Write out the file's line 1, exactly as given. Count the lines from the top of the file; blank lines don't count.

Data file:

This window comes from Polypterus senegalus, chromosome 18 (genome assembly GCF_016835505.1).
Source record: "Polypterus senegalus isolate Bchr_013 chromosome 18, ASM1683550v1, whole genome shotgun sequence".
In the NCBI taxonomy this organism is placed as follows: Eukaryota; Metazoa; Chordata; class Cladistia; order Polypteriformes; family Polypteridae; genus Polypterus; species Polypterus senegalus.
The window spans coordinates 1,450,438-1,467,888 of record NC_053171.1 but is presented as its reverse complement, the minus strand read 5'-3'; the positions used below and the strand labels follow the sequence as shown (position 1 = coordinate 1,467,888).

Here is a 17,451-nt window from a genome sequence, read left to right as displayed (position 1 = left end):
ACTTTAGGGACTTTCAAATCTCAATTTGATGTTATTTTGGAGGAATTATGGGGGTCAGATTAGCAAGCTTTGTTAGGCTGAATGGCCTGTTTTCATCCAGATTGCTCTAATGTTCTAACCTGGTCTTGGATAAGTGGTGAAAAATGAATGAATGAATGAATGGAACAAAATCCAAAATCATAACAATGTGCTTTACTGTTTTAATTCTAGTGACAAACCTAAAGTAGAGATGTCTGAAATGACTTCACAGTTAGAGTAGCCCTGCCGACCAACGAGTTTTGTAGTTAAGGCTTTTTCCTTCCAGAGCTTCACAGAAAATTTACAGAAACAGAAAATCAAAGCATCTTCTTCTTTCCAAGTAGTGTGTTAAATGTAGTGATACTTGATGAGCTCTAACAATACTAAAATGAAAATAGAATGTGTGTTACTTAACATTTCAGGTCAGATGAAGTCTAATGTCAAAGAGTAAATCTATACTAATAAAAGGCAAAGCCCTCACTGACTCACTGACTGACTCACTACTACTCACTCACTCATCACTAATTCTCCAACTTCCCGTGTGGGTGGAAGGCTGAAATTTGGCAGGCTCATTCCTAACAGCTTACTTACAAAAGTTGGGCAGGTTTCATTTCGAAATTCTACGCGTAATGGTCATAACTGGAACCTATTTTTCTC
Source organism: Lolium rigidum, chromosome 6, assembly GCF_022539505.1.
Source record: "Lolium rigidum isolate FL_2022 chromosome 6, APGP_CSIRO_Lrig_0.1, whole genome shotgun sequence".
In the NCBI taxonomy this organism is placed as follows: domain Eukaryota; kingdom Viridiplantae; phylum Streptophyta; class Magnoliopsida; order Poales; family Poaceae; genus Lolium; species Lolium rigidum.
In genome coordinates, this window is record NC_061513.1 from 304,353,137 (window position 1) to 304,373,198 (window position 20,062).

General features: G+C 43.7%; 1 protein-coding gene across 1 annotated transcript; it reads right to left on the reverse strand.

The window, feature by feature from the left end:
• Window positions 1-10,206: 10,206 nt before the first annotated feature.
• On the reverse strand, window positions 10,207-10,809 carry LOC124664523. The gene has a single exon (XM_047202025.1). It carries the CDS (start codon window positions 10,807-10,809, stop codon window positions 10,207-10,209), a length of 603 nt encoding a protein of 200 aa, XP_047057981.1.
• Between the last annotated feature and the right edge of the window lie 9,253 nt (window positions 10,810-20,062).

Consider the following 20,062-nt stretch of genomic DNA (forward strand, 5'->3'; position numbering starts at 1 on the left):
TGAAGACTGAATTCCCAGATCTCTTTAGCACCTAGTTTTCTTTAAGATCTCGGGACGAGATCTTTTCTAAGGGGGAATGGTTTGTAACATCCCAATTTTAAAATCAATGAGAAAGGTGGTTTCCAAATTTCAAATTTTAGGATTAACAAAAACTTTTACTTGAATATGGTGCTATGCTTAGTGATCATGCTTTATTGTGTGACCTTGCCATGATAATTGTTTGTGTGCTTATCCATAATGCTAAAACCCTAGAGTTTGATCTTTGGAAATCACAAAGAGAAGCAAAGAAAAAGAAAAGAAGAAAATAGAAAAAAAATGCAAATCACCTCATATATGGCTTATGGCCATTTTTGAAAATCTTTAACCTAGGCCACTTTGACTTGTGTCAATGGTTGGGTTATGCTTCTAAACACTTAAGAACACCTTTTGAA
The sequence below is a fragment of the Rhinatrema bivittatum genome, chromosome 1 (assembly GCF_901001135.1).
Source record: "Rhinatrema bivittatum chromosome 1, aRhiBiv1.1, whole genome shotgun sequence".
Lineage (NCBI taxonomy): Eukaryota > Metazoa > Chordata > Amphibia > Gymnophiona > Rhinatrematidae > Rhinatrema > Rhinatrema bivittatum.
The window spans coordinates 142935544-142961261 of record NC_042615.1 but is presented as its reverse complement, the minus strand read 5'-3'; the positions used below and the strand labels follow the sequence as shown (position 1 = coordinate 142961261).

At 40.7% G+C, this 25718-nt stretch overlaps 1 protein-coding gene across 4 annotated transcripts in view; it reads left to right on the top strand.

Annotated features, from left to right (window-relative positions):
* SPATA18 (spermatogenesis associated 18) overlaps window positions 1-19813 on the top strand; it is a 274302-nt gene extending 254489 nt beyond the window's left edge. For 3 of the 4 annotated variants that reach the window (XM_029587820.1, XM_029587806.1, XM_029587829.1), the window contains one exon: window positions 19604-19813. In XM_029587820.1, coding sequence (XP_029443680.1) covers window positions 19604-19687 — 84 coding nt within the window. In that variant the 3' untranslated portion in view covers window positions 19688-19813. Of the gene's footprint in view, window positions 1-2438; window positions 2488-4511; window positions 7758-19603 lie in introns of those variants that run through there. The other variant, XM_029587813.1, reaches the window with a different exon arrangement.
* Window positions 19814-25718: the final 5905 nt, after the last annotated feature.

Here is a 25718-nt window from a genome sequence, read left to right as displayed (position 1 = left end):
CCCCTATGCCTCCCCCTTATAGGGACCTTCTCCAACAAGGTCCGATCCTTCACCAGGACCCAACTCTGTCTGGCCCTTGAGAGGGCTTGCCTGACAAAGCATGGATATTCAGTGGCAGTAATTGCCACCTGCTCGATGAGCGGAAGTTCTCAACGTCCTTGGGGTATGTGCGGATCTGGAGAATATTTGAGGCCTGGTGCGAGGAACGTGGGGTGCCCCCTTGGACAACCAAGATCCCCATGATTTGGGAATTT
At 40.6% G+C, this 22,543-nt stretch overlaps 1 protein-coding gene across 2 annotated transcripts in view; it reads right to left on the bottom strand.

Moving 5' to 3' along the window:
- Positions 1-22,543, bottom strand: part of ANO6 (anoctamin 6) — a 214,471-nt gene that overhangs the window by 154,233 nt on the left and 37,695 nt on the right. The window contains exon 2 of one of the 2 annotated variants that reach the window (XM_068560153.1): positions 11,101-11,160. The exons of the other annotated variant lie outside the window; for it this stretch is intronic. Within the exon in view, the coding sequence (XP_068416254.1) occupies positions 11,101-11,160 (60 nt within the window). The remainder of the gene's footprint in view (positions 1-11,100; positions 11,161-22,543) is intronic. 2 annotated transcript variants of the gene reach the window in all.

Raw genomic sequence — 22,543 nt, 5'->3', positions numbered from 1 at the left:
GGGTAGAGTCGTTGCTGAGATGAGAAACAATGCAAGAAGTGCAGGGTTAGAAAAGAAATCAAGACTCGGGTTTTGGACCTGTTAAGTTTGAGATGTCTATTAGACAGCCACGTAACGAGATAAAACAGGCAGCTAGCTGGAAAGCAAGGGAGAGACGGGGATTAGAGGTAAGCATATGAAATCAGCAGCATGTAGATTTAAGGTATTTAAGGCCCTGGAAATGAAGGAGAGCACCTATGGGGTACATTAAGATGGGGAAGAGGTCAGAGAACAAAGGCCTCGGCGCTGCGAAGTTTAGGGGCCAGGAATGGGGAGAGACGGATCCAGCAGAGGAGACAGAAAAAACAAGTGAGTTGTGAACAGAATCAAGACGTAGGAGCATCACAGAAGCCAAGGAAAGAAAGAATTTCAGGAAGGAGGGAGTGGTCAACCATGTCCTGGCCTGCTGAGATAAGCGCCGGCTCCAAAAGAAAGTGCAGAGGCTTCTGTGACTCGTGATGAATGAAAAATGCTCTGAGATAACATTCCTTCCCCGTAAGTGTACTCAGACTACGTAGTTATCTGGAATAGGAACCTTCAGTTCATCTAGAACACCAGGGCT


This window comes from Polypterus senegalus, chromosome 18 (genome assembly GCF_016835505.1).